McDonald’s french fries are a wonderful combination of salty and sweet. Crisp and just a little bit soft as you chomp them down. This is what you might imagine as you pass by a McD or see someone snacking on a pack three at a time. In the past I have often succumbed to such a temptation and it seemed like such a good idea at the time. Yet afterward my fingers greasy with their slick, I’d feel unfulfilled and a little bit sick. If you eat enough you might feel like you can sweat their residue and a queasiness is not an uncommon outcome. Yet it seemed like such a good idea beforehand. What happened?
Sometimes on a weekend morning I wake up a bit lazy. I pop out my phone while in bed, or maybe flip open my laptop; Facebook is an easy place to start the day. I look to see who’s commented the night before, or shared something interesting on their timeline. I scroll through my feed and fall down rabbit holes to funny cartoons, pictures, and odd articles. Suddenly three hours has passed and I no longer feel lazy I simply feel sick. It seemed like such a good idea beforehand yet I knew even as I did it that I was succumbing to the McDonald’s French Fry Effect.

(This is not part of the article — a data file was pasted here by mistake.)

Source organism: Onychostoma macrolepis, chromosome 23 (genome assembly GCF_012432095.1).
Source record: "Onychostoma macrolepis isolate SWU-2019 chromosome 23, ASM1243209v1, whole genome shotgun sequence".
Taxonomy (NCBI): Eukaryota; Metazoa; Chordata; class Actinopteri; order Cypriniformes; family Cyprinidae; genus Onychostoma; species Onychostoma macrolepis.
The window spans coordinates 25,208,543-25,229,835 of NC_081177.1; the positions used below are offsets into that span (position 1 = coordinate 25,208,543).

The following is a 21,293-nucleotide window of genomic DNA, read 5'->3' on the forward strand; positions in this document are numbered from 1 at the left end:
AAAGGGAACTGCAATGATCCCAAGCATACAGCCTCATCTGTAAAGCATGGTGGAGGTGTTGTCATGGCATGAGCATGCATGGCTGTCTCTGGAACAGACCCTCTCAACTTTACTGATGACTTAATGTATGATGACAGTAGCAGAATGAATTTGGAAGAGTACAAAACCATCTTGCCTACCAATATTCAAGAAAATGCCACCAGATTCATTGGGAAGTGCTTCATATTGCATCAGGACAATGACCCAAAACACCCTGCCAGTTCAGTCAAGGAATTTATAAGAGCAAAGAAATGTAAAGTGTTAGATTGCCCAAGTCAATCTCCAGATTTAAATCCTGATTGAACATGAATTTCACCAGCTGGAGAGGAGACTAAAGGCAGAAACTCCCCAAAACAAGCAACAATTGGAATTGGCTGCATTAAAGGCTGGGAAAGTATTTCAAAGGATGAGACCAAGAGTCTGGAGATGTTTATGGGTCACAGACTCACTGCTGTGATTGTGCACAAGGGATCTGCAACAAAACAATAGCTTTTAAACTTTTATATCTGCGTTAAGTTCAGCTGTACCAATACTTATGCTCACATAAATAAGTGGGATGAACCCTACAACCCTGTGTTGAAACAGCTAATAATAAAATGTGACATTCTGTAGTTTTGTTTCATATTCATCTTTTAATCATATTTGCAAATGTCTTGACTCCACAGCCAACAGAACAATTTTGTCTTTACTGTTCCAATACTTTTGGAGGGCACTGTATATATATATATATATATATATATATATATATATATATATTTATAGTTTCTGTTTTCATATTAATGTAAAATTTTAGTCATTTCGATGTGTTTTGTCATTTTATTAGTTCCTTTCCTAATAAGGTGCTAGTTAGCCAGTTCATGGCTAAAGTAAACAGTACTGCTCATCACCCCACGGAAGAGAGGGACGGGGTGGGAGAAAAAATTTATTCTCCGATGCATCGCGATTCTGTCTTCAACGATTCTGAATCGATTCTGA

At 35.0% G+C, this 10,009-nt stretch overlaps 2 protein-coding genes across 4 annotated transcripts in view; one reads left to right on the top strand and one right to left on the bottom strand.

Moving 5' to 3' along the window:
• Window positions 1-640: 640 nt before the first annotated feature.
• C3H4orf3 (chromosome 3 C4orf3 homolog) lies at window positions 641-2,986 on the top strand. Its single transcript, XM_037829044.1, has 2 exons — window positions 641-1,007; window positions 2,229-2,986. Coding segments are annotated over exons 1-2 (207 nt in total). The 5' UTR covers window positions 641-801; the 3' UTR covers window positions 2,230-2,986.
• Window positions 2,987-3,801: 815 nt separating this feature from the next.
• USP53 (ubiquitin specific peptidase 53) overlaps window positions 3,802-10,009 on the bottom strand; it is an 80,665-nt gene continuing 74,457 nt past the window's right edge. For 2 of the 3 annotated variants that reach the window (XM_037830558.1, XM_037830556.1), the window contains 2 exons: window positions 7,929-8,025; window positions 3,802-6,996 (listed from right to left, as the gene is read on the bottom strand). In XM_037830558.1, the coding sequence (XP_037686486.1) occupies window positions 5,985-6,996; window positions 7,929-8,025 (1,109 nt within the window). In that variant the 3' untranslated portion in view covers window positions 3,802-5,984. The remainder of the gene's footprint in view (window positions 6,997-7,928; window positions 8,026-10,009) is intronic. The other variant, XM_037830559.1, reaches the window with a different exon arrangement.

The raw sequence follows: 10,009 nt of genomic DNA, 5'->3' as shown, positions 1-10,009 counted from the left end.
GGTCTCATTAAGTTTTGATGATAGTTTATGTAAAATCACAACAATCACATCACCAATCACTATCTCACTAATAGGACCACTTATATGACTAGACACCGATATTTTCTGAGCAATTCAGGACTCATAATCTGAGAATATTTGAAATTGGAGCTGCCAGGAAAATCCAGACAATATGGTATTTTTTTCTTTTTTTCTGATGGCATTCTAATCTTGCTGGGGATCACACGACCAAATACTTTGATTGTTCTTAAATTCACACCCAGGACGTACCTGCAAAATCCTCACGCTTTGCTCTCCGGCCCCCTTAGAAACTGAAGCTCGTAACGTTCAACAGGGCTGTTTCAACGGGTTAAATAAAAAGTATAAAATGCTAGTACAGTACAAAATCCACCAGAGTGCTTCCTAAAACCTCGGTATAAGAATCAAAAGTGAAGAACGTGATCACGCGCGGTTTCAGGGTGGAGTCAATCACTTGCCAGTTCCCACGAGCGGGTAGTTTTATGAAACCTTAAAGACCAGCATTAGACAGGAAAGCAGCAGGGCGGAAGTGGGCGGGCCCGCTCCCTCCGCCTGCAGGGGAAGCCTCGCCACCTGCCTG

Whether it’s donuts or video games there are so many temptations in our life both physical and psychological that our brains can easily fall into through temptation that we yet know will not lead to a feeling of fulfillment on the other side. And that’s the thing I’m thinking about right now. I’m not talking about subscribing to some moral right. Simply being aware of what ‘truly’ fulfills you and what tempts you but displeases you in the end. Start upping your awareness and presence. When you’re about to embark on some activity consider your present state a little more honestly — Do you really need to watch TV or do you really need a nap? Or to talk with a friend? — Will that donut truly pick you up, or will something else do a better job of giving you the energy you need?
The other thing I do is try to consider how I’ll feel after consuming something. Is the experience during its consumption worth the feeling at the end? Strangely enough I find that many of these temptation activities don’t particularly feel good while I’m doing them either. They’re just habits I’ve formed and continue without thinking.
Finally look at how you can restructure your time or routines to take you away from tempting moments and toward fulfilling ones. Walk a different way home. Bring a more fulfilling snack. Cover your TV with a blanket. Make your guitar easier for you to pickup instead.